I participate in several different meditation groups. Each setting draws a varied group of participants. One group has a designated leader who reads a spiritual reflection to us then leads us into thirty minutes of meditation. We are discouraged from discussing our meditative experiences. The group is small 2-3. Another group gathers and meditates for thirty minutes and then reads some scripture aloud to each other taking turns and sharing reflections. This group has about 10 or so participants. The final group I meditate with gathers with some informal chat, meditates for thirty minutes, shares whatever comes up, then meditates a few minutes more before ending. This group is also small 3-5 participants.

It builds awareness to listen to what people share in these diverse and intimate settings. I am always inspired to reflect on my own experience and I am enriched by the simple act of sharing in this sacred practice with others. My own contemplative life unfolds twice daily for twenty minutes and is an important piece of my daily attention to my inner life and authentic self. It expands my perception of meditation to sit with distinct groups, cooperating in their practice too. It is an excellent opportunity to learn, to understand how to relate to others with an open mind and open heart.

There is one mature gentleman who often exclaims that he is ‘out of practice’ at the end of our meditation. This refers to a struggle focusing or some sense he has that he did not experience the meditation, as he wanted. To me, it often sounds almost apologetic – as if he is letting us down. Those of us who sit with him endeavor to highlight the importance of the process versus any particular outcome.

Recently, another group member suggested to this gentleman that the awareness of the experience was perhaps an intentional piece of the process. Therefore, not something to lament just part of the overall practice. I appreciated that perspective. Seeing meditation as a process creates space for an authentic unfolding of the self toward something deeper more liminal.

For me, this whole exchange highlights my need to focus on my own daily process while relinquishing ideas of what should and should not be done. I must hold my experience lightly. This is my small way of engaging in a humble, yet sacramental process, that leads me further into my own authentic self and thereby, deeper into wisdom and strength. It strikes me that there is a great mystery in all of this contemplative practice. Through it and in it, I am encouraged to contribute to the wellbeing of the world. It is as if the process leads me to a more relational – unitive perspective of my internal and external worlds as I encounter that which is greater than – yet part of – me.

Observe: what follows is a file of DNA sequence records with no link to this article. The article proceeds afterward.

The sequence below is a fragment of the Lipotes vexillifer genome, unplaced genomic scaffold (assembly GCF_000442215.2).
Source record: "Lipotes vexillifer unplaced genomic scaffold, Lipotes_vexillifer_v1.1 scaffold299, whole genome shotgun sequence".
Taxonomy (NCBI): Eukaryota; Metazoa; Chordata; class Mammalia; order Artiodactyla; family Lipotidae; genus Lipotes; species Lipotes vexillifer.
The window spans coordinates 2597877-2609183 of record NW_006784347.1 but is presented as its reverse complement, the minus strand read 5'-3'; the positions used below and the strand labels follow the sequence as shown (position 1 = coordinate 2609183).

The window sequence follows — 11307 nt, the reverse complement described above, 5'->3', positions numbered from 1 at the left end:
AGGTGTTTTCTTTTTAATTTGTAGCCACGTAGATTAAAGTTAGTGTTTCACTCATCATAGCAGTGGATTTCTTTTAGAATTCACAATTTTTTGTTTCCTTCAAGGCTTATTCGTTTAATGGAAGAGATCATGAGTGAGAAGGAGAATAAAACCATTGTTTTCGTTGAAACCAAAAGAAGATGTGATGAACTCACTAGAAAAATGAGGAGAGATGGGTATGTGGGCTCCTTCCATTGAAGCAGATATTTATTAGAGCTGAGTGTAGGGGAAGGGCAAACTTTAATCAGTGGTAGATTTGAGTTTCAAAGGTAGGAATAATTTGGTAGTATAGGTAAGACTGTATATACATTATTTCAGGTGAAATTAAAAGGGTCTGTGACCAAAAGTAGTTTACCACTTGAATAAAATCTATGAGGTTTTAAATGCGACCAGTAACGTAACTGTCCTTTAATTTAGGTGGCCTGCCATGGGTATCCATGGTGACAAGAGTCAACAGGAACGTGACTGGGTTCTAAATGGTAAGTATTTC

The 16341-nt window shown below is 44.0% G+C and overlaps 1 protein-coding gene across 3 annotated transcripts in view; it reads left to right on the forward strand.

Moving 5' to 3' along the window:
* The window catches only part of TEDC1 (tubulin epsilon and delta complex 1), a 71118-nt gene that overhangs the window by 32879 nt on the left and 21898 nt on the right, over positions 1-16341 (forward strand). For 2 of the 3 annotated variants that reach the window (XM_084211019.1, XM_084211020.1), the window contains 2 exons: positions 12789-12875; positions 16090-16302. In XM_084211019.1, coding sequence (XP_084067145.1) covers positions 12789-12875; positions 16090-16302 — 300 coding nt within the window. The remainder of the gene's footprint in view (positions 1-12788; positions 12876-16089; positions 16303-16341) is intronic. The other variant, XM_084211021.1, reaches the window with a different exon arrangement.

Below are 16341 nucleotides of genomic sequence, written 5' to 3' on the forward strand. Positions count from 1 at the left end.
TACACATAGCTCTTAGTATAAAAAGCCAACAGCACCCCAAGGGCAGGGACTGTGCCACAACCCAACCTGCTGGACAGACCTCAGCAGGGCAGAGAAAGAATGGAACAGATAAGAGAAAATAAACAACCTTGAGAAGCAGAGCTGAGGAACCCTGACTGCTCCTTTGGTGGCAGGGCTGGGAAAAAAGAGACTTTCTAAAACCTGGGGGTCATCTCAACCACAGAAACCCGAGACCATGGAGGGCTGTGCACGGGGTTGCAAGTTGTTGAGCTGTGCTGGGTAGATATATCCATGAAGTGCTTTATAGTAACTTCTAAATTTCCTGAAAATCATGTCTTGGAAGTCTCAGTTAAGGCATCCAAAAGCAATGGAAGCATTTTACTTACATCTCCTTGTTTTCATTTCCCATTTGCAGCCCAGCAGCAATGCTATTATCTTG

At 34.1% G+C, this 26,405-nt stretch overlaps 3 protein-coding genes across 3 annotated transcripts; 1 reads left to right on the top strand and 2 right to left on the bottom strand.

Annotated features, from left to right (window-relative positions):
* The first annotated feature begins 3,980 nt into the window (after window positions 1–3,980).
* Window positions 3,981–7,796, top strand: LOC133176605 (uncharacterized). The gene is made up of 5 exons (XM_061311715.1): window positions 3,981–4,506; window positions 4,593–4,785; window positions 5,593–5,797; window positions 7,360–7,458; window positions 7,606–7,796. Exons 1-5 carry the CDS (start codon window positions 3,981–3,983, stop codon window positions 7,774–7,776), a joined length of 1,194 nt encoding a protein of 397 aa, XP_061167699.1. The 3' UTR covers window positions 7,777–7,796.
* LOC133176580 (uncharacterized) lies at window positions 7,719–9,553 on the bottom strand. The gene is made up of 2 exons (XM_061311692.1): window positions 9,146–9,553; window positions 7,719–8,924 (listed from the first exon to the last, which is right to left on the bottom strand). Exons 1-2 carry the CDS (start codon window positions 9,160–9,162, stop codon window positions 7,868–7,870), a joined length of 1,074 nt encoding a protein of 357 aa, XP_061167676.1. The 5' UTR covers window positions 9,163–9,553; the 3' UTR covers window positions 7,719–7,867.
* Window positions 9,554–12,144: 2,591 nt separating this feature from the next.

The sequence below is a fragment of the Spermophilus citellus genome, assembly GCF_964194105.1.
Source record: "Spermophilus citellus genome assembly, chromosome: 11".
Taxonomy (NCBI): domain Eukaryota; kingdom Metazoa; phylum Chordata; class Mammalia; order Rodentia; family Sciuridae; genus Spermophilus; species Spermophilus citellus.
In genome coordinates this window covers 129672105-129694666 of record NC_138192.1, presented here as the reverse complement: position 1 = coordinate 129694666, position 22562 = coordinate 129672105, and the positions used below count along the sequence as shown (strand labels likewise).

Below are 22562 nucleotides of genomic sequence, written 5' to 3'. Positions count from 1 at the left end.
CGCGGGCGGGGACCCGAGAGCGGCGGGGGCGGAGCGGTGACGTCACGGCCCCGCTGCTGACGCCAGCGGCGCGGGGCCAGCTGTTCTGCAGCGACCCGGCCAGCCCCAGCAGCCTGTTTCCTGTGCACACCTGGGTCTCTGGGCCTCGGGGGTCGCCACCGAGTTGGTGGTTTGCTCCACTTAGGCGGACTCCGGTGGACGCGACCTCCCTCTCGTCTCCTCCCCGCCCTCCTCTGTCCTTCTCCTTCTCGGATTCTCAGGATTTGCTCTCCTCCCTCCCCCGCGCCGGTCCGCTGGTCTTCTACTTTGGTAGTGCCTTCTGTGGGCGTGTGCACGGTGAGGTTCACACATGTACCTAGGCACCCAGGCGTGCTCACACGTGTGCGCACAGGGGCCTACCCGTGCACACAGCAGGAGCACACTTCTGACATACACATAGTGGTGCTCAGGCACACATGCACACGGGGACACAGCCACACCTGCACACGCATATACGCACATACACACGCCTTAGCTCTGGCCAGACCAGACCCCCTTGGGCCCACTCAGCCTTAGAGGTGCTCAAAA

I recently attended my daughter in-law’s baby shower and (as the dad’s mother) wondered how I might show my support and love. So, I created a mother’s box for my daughter in-law filled with gifts and sundries for her self-care as she becomes a mother for the first time. From lotions, to massage oils, scented candles, herbal tea and gourmet cookies – my daughter and I created something to commemorate this larger than life moment.

My husband used a fisherman’s tackle box and likewise, filled it with playful and thoughtful self-care items for a new dad. From strong coffee, to burping tee shirts, invigorating shower gel, a parenting book, twizzlers(his go-to candy) and a power mix bag of nuts. This became a father’s box for our son through which to acknowledge this rite of passage.

We presented these mother/father boxes at the shower and included in each a note of personal reflections to each regarding this watershed life moment.

My daughter and I also provided a candle to each guest at the shower with a blessing-thought attached. The candles are to be lighted as the labor begins in support of the parents’ approaching birth journey. What follows is the text of the note we wrapped with a ribbon around each candle.

Light this candle once labor begins to symbolize your connection with the new mom on her journey through pregnancy, birth, and motherhood. Say a prayer, special thought or mantra and together we create and offer her our kinship, and affinity of belonging. We are here for her – bringing her love and light for her journey.

I closed my note of reflection to my daughter in-law with the following blessing:

May you know the quiet confidence that all will be well and always listen to your secret heart. May motherhood deepen your sense of your own miraculous be-ing and may all that dwells within you blossom into a future graced with love.